Blue Jays set to re-sign McDonald for $1.5 million

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While trade rumors swirl around Roy Halladay, it looks like Alex Anthopoulos’ first move as the Blue Jays’ new general manager will be re-signing John McDonald for one year and $1.5 million.
McDonald has spent the past five seasons in Toronto, starting a total of 301 games, but was primarily a backup this year as Marco Scutaro emerged as the Blue Jays’ everyday shortstop. However, with Scutaro now a free agent McDonald may be given a chance to claim the starting job in 2010.
If that happens it’ll be great news for the Blue Jays’ defense and terrible news for the Blue Jays’ offense, because McDonald is one of the most extreme good-glove, no-hit players of this era. He’s a career .238/.276/.317 hitter, which works out to an adjusted OPS+ of 57 that ranks dead last among all active position players with at least 1,500 plate appearances.
Despite building a strong case as the worst hitter in baseball, McDonald has stuck around for over a decade because of his glove. He didn’t join the Blue Jays until after his 30th birthday, but while in Toronto he’s graded out as 12.7 runs above average in 2,513 innings at shortstop according to Ultimate Zone Rating. McDonald’s defensive reputation is even better than those numbers, although that’s perhaps due to the superior range he flashed in his 20s.
As a 35-year-old veteran with a good glove McDonald is worth the modest one-year commitment from a team with a big hole at shortstop, but Anthopoulos should definitely be looking for a more capable starter. Whether that means making an effort to re-sign Scutaro, targeting a different free agent, or swinging a trade, one of his offseason goals should be making sure that McDonald doesn’t head into spring training atop the depth chart.

Danny Espinosa reportedly skipped Nationals Winterfest because of Adam Eaton

WASHINGTON, DC - OCTOBER 13: Danny Espinosa #8 of the Washington Nationals celebrates after teammate Chris Heisey #14 (not pictured) hits a two run home run in the seventh inning against the Los Angeles Dodgers during game five of the National League Division Series at Nationals Park on October 13, 2016 in Washington, DC. (Photo by Rob Carr/Getty Images)
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According to Jorge Castillo of the Washington Post, Nationals infielder Danny Espinosa declined to attend the team’s annual Winterfest because of his dissatisfaction with management following their trade for outfielder Adam Eaton.

A source told Castillo that Espinosa’s unhappiness stemmed from a belief that the acquisition would jeopardize his starting role in 2017. With Eaton in center field, Trea Turner will likely return to his post at shortstop, leaving Espinosa out in the cold — or, as the case may be, on the bench. The move shouldn’t come as a big surprise to Espinosa, however, as Nationals’ GM Mike Rizzo spoke to the possibility of trading the infielder or reassigning him to a utility role back in early November.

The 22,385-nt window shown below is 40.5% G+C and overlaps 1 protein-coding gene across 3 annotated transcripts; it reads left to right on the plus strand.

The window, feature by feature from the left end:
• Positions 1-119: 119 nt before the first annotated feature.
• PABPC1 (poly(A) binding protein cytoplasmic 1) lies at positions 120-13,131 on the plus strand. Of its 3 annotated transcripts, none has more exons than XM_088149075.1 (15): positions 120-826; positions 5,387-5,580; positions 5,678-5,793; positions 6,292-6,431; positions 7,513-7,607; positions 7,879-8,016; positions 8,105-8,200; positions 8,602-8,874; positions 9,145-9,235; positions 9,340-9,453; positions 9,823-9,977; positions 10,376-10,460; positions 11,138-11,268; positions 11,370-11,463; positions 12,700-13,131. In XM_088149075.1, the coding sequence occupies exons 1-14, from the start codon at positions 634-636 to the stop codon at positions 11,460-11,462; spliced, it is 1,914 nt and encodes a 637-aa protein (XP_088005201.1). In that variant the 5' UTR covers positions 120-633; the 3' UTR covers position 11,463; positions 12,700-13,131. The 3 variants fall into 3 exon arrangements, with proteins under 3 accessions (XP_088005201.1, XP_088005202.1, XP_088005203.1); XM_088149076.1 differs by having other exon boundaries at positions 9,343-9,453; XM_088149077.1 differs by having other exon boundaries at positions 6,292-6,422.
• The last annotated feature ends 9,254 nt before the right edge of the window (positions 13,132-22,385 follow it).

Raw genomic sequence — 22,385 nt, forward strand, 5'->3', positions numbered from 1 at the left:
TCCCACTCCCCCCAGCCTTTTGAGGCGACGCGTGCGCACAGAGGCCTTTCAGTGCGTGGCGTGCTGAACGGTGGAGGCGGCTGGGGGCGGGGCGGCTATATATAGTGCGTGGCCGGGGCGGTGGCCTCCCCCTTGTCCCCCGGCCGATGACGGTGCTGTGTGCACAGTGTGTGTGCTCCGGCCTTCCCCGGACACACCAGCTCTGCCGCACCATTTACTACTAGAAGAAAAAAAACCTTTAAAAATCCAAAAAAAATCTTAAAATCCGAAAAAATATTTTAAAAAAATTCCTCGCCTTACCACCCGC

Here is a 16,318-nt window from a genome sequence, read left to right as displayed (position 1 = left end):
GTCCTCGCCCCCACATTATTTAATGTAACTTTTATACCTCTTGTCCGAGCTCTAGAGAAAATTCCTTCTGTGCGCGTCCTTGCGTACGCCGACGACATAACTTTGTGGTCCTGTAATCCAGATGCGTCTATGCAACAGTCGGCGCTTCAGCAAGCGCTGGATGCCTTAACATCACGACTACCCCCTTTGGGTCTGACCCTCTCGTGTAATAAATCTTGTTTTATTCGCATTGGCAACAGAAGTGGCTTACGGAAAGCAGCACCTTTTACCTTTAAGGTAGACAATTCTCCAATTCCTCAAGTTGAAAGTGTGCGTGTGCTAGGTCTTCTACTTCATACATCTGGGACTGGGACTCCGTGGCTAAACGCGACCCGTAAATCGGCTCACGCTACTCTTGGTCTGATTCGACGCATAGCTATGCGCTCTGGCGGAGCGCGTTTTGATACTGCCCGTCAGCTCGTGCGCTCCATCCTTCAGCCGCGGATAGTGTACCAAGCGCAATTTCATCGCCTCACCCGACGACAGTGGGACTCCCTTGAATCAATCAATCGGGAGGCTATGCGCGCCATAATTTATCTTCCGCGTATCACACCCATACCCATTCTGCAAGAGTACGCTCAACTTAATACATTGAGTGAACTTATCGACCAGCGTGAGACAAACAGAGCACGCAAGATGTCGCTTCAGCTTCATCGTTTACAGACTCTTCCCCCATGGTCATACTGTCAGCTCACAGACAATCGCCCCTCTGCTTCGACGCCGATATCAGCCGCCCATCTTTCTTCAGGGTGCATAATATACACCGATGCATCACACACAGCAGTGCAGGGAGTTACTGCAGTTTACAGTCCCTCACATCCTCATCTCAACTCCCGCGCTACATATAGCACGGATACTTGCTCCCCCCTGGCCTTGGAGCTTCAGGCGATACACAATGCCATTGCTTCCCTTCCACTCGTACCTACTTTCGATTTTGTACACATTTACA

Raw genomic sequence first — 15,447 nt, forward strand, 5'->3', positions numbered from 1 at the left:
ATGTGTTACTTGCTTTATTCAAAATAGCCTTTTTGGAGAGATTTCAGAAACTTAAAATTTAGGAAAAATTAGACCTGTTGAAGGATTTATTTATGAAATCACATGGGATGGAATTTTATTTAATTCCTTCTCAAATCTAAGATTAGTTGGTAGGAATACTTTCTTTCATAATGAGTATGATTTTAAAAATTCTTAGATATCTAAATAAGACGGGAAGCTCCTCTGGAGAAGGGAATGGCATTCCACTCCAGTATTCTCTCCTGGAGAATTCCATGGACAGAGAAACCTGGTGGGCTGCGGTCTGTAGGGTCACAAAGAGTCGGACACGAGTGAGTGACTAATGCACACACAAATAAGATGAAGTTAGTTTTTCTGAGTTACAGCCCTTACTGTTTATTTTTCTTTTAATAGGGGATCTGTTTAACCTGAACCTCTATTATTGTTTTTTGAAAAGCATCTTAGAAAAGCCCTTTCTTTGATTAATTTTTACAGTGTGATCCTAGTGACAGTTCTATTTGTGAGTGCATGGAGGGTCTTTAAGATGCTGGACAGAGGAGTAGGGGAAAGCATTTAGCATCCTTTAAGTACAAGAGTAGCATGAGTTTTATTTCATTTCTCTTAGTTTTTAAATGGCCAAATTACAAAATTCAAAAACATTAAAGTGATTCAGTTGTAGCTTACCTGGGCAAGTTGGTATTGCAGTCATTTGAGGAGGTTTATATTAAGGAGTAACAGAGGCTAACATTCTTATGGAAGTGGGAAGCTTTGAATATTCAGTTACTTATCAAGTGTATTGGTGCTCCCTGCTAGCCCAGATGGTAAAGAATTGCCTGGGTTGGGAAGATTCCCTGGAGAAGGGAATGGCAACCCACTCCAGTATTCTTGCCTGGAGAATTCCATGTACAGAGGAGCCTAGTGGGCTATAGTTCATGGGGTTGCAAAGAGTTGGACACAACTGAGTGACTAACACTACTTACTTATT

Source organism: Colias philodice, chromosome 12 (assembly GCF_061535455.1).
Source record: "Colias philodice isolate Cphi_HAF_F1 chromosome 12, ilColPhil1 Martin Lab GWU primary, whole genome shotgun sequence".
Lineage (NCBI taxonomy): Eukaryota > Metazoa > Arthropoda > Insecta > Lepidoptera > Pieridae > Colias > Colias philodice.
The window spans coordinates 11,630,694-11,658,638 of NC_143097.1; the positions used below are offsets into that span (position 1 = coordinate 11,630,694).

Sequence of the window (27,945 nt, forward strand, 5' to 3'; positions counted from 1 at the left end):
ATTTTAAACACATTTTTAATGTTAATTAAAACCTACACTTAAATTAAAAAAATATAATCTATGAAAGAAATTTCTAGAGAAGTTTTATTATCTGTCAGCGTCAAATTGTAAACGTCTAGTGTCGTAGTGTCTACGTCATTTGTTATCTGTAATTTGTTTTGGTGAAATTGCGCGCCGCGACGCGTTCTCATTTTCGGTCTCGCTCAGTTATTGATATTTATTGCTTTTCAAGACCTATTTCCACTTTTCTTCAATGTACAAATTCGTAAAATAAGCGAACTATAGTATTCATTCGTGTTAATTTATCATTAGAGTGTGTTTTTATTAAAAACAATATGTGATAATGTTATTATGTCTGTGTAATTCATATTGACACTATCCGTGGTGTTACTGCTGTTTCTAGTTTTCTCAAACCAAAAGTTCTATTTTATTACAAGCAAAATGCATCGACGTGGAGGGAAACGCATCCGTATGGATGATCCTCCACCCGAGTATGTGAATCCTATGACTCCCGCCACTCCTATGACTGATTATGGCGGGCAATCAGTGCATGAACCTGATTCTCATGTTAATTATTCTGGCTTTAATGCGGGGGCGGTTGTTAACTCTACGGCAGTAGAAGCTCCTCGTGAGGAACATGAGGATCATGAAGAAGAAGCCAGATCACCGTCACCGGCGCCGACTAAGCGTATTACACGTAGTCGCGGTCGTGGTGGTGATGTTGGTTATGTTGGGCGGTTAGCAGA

Offensively, the 29-year-old had a down year in 2016, slashing just .209/.306/.378 with 24 home runs in 601 PA. Defensively, he still profiles among the top shortstops in the National League, with eight DRS (Defensive Runs Saved) and 8.3 Def (Defensive Runs Above Average) in his seventh year with the club.

Espinosa will reach free agency after the 2017 season.

Nick Cafardo: Red Sox should deal Pomeranz, not Buchholz

BOSTON, MA - SEPTEMBER 18: Drew Pomeranz #31 of the Boston Red Sox pitches during the first inning against the New York Yankees at Fenway Park on September 18, 2016 in Boston, Massachusetts. The Red Sox won 5-4. (Photo by Rich Gagnon/Getty Images)
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The Red Sox might be trying to move the wrong pitcher, according to the Boston Globe’s Nick Cafardo. Cafardo revealed that while the Sox have been trying to market right-hander Clay Buchholz, more teams would be interested in trades involving southpaw Drew Pomeranz.

The club appears reluctant to deal Pomeranz, especially because his price tag comes in at a cool $4.7 million to Buchholz’s $13.5 million in 2017. Those who have already expressed interest in the veteran hurlers, including the Twins, Mariners and Royals, also seem put off by Buchholz’s salary requirements as he enters his 32nd year.

Health could be another factor preventing teams from jumping to make trade offers, as Cafardo quotes an AL executive who believes the “medicals on both Pomeranz and Buchholz probably aren’t that great.” Neither pitcher suffered any major injuries during the 2016 season, though Pomeranz missed just over a week of play due to forearm soreness.

Pomeranz outperformed his fellow starter in 2016, pitching to a 3.32 ERA and career-best 9.8 K/9 through 170 2/3 innings with the Padres and Red Sox. He got off to an exceptionally strong start in San Diego, where his ERA dropped to 2.47 through the first half of the year before the Padres dealt him to Boston for minor league right-hander Anderson Espinoza. Buchholz, on the other hand, struggled with a 4.78 ERA and saw a decline in both his BB/9 and K/9 rates as he worked out a career-low 1.69 K/BB through 139 1/3 innings with the Sox.